Democratic Senator Mazie Hirono Says Kamala Harris Should Visit the Border, Calls Situation a 'Crisis'

Criticism of Vice President Kamala Harris for not yet visiting the southern border continues, as the number of migrants in federal custody swells and strains the nation's immigration system.

Now Democratic Senator Mazie Hirono of Hawaii has weighed in on the issue.

"Of course," she said when asked if Harris should visit the border in an interview Friday with PBS Firing Line With Margaret Hoover.

When host Margaret Hoover asked Hirono why Harris has yet to make the journey to the border, she responded: "I don't know. Maybe we have a few other things to deal with, like the pandemic and everything else, so I'm not going to point fingers at her in the sense of — I hope that she will go down to the border."

The Hawaiian senator added: "I hope that we can have a comprehensive, 'whole of government' approach to what we need to do to have a humane immigration system."

VP Harris hasn't visited the border. Democrat Sen. @MazieHirono says "of course" she should.

Why hasn't Harris gone yet?

"Maybe we have a few other things to deal with... I hope that she will go down to the border."

"I would call it a crisis," says Hirono.@PBS @Thirteenwnet pic.twitter.com/2dv82Exsyt

— Firing Line with Margaret Hoover (@FiringLineShow) April 30, 2021

Hirono's comments are the latest instance of pressure on Harris, who President Joe Biden named as his decision-maker on resolving the tremendous numbers of migrants crossing the U.S.-Mexico border.

But Harris has stirred confusion in the eyes of critics regarding her strategy so far. She's made trips to New Hampshire and other states to promote the administration's jobs and infrastructure plan and its coronavirus response, with most of her work on the matter occurring in the form of roundtable discussions with experts and meetings with regional leaders.

Amid rebuke from Republicans, the White House defended Harris, reiterating that her task is not the border itself, but the "root causes" fueling the surge in immigrants risking the dangerous journey to the U.S.

"Her focus is not on the border—it's on addressing the root causes in the Northern Triangle, and that's why the majority of her time has been spent on working on a diplomatic level," White House Press Secretary Jen Psaki told reporters Monday.

She added security is also a factor: "If the president or vice president goes down and visits a facility like this, you have to potentially clear some parts out. There's a lot of security that comes."

Harris is at work determining what is causing high numbers of unaccompanied children, families and adults to cross the border, straining federal immigration facilities obligated to house and process these new arrivals. She met virtually with Guatemalan President Alejandro Giammattei on Monday, and she told the president the U.S. is aiming to increase relief to the Northern Triangle region, which includes Guatemala, Honduras and El Salvador, the three nations driving most of the immigration north, The Associated Press reported.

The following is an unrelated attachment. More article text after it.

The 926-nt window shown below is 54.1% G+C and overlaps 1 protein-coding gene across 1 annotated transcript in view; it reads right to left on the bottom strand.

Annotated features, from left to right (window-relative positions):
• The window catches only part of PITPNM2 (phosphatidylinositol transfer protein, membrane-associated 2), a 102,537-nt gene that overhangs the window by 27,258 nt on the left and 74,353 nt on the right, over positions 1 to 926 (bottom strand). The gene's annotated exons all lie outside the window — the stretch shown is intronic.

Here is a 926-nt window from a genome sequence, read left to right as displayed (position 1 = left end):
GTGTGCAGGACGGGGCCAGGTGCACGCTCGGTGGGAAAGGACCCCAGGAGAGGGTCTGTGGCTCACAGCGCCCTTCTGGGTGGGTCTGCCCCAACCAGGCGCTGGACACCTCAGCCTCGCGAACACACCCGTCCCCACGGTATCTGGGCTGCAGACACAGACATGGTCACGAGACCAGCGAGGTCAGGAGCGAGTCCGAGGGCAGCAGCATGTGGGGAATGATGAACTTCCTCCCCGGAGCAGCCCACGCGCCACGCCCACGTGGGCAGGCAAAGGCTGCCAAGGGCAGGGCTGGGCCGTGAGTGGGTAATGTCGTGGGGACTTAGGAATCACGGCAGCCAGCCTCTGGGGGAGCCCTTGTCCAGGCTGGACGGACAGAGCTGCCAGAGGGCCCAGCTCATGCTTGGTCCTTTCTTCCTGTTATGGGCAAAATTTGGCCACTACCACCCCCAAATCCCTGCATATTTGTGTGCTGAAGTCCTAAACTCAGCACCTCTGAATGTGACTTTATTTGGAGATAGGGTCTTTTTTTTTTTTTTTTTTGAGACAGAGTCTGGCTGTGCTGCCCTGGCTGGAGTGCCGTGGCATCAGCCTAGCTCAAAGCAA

Harris has also called Mexican President Andrés Manuel López Obrador in addition to consulting multiple experts on the region. Earlier this month, Harris told reporters she hoped her first trip could be to the Northern Triangle and Mexico.

"The deliberate engagement and lifting up of civil society is a really encouraging early sign that the vice president and her team understand what it's going to take to move the needle on this issue," Dan Restrepo, a senior fellow and expert on immigration at the Center for American Progress, said to The Associated Press.

In her opening notes during Monday's meeting, she said a combination of "acute causes" like the COVID-19 pandemic and "root causes" like failed economies and corruption have driven a surge in migration that began even before Biden took office. And this past month marked this year's high point so far. According to recent data from U.S. Customs and Border Protect (CBP), border agents conducted over 172,000 encounters with illegal immigrants in March alone. Over 18,000 of those encounters in March were unaccompanied minors.

Scenes of cramped border facilities filled with children may paint a dire picture, but the Biden administration has maintained their "focus here is on solutions, on making progress, on moving these kids out of these facilities and getting them connected with sponsor homes with family members, if possible," Psaki said on Monday.

Migrant
Democratic Senator Mazie Hirono of Hawaii said she "hopes" Vice President Kamala Harris will finally pay a visit to the nation's southwest border. Here, an immigrant mother carries her children up the bank of the Rio Grande after crossing the U.S.-Mexico border early on April 30, 2021 in Roma, Texas. John Moore/Getty Images

But Hirono went on to refer to the situation at the U.S.-Mexico border as a "crisis," a word Homeland Security Secretary Alejandro Mayorkas has avoided to use when discussing the thousands of immigrants who have arrived at the border in the hope of gaining asylum in the U.S.

"I think the president calls it a crisis," Hirono said to Hoover. "I would call it a crisis. We can call it a challenge. But we know what the factors are. We know what is happening. So whatever you call it, we're going to need to deal with it. We're going to need to address it in a humane way."

Newsweek has reached out to the White House for comment on Harris' travel plans.